More and more companies switch their production lines to natural refrigerants. Producers, consumers and the environment are all benefitting.
In a country where the average temperature is 30 degrees Celsius, switching on an air-con, gulping down a cold drink or putting plenty of ice in drinks are just some of the ways Thais beat the heat. For decades, Thailand has been reliant on synthetic refrigerants (such as fluorinated refrigerants or F-gases) to create cool air for their homes or chill their beverages and food at the cost of climate and the environment. The country has only recently begun to discover a greener way of cooling and the enormous potential of natural refrigerants, namely hydrocarbons.
“The industry is shifting towards natural refrigerants and green cooling technologies. In other markets, for example in Europe, the market has completely switched to natural refrigerants. We foresee that this trend will follow in our geographical area too, and we would like to actively support and advance that migration, especially here in Thailand,” said Alex Panas, Group Commercial Director of Sanden Intercool.
Natural refrigerants are substances that exist naturally in the environment. Unlike their widely used synthetic counterparts, natural refrigerants do not harm the ozone layer, do not trap the sunlight – known as the greenhouse effect – and can be more energy-efficient. With zero ozone depletion potential (ODP) and very low or zero global warming potential (GWP), they are considered the definitive solution to environmental damage.1
By 2022, Sanden Intercool Group aims to have its full range of products available with natural refrigerants. The company is targeting to supply at least 50%, or even 70%, of the units required by the Thai market with natural refrigerants in the next 2 years.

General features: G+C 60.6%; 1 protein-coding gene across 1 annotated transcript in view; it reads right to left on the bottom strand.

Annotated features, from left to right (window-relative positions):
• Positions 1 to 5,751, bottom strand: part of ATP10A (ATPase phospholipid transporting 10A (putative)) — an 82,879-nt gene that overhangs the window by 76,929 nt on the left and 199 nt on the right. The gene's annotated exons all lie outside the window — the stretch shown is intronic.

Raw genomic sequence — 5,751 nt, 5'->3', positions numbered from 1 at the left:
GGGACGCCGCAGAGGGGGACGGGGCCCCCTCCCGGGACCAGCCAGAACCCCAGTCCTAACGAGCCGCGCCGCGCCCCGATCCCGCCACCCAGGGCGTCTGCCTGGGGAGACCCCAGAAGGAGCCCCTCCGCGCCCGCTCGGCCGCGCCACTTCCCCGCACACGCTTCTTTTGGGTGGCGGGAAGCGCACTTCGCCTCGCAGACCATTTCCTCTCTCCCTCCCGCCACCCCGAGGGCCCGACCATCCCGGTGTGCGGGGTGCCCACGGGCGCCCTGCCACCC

“The sooner the market in South East Asia switches, the better it will be for preserving the environment and keeping our business within a sustainable level for the long-term. At Sanden Group, we are inspired and committed to promoting green technologies in Thailand. In the end, this will benefit all of us – the end-users, society and the country itself. What the RAC NAMA Project is doing is an outstanding initiative,” said Mr. Panas.
(Photo: Sanden/Alex Panas)
Thanks to the contribution of the Thailand Refrigeration and Air-Conditioning Nationally Appropriate Mitigation Action (RAC NAMA) project, particularly through a revolving fund and a sub-grant scheme, the company has been able to acquire state-of-the-art equipment necessary for the manufacture of hydrocarbon-based refrigerators and receives marketing and technical support to actively promote green refrigeration on the market.
For the past 3 years, the RAC NAMA Project has been promoting the use of natural refrigerants in domestic and commercial refrigerators, ACs and chillers. Tapping into both the demand and supply sides, the team has been supporting a number of Thai manufacturers in transitioning to natural refrigerants. The Sanden Intercool Group, Supreme CNB Corporation and Panasonic Appliances Cold Chain (Thailand) are now in the process of having their production lines converted. The green appliances such as refrigerators, coolers, and chillers are expected to come onto the market in the last quarter of this year.
The Thailand-based Sanden Intercool Group (www.sandengroup.com), a joint-venture of Yammarat Refrigeration and Sanden Corporation Japan,
is one of the world’s largest and most diverse manufacturers of commercial refrigeration equipment. (Photo: Sanden/Alex Panas)
About half of the electricity consumed in Thailand comes from refrigeration and air conditioning systems. This energy demand for cooling contributes to 20% of the country’s greenhouse gas (GHG) emissions. The figure represents significant mitigation potential for reduced energy demand and GHG emissions as well as improved efficiency through the uptake of climate-friendly refrigerants.
Commissioned by the NAMA Facility on behalf of the German Ministry for the Environment, Nature Conservation and Nuclear Safety (BMU) and the UK’s Department for Business, Energy and Industrial Strategy, the RAC NAMA project runs until March 2021.